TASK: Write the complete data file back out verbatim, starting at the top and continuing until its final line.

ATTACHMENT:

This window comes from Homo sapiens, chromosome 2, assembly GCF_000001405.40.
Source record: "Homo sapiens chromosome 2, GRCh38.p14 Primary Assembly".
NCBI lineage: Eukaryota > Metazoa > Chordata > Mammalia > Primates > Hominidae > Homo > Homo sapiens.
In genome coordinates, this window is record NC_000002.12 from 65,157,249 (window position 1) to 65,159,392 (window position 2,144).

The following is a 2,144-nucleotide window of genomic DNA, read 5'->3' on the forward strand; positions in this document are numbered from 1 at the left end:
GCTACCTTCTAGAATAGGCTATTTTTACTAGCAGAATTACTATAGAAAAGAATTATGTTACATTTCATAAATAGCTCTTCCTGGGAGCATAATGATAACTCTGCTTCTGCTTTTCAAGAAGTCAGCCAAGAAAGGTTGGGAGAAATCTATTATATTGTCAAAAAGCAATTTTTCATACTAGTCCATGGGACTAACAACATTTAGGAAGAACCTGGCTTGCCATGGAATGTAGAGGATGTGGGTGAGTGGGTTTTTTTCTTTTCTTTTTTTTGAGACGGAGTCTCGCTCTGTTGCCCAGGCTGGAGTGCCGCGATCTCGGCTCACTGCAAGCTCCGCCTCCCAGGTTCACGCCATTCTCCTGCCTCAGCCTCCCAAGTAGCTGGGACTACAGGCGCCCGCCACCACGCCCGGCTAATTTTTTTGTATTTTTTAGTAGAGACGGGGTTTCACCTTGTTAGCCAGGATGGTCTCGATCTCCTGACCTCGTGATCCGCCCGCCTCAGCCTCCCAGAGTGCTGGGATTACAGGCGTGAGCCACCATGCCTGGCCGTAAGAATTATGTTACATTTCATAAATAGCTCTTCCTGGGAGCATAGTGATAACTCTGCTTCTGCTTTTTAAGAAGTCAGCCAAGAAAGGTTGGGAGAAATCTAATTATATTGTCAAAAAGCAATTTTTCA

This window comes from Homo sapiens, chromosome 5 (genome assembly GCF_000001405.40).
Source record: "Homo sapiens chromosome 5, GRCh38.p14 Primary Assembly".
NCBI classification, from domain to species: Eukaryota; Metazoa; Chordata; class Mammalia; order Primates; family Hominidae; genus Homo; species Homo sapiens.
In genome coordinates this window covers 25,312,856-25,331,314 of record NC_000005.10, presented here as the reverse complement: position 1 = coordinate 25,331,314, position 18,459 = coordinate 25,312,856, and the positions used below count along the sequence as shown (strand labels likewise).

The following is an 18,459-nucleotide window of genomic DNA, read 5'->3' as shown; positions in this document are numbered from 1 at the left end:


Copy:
This window comes from Homo sapiens, chromosome 2, assembly GCF_000001405.40.
Source record: "Homo sapiens chromosome 2, GRCh38.p14 Primary Assembly".
NCBI lineage: Eukaryota > Metazoa > Chordata > Mammalia > Primates > Hominidae > Homo > Homo sapiens.
In genome coordinates, this window is record NC_000002.12 from 65,157,249 (window position 1) to 65,159,392 (window position 2,144).

The following is a 2,144-nucleotide window of genomic DNA, read 5'->3' on the forward strand; positions in this document are numbered from 1 at the left end:
GCTACCTTCTAGAATAGGCTATTTTTACTAGCAGAATTACTATAGAAAAGAATTATGTTACATTTCATAAATAGCTCTTCCTGGGAGCATAATGATAACTCTGCTTCTGCTTTTCAAGAAGTCAGCCAAGAAAGGTTGGGAGAAATCTATTATATTGTCAAAAAGCAATTTTTCATACTAGTCCATGGGACTAACAACATTTAGGAAGAACCTGGCTTGCCATGGAATGTAGAGGATGTGGGTGAGTGGGTTTTTTTCTTTTCTTTTTTTTGAGACGGAGTCTCGCTCTGTTGCCCAGGCTGGAGTGCCGCGATCTCGGCTCACTGCAAGCTCCGCCTCCCAGGTTCACGCCATTCTCCTGCCTCAGCCTCCCAAGTAGCTGGGACTACAGGCGCCCGCCACCACGCCCGGCTAATTTTTTTGTATTTTTTAGTAGAGACGGGGTTTCACCTTGTTAGCCAGGATGGTCTCGATCTCCTGACCTCGTGATCCGCCCGCCTCAGCCTCCCAGAGTGCTGGGATTACAGGCGTGAGCCACCATGCCTGGCCGTAAGAATTATGTTACATTTCATAAATAGCTCTTCCTGGGAGCATAGTGATAACTCTGCTTCTGCTTTTTAAGAAGTCAGCCAAGAAAGGTTGGGAGAAATCTAATTATATTGTCAAAAAGCAATTTTTCA

This window comes from Homo sapiens, chromosome 5 (genome assembly GCF_000001405.40).
Source record: "Homo sapiens chromosome 5, GRCh38.p14 Primary Assembly".
NCBI classification, from domain to species: Eukaryota; Metazoa; Chordata; class Mammalia; order Primates; family Hominidae; genus Homo; species Homo sapiens.
In genome coordinates this window covers 25,312,856-25,331,314 of record NC_000005.10, presented here as the reverse complement: position 1 = coordinate 25,331,314, position 18,459 = coordinate 25,312,856, and the positions used below count along the sequence as shown (strand labels likewise).

The following is an 18,459-nucleotide window of genomic DNA, read 5'->3' as shown; positions in this document are numbered from 1 at the left end: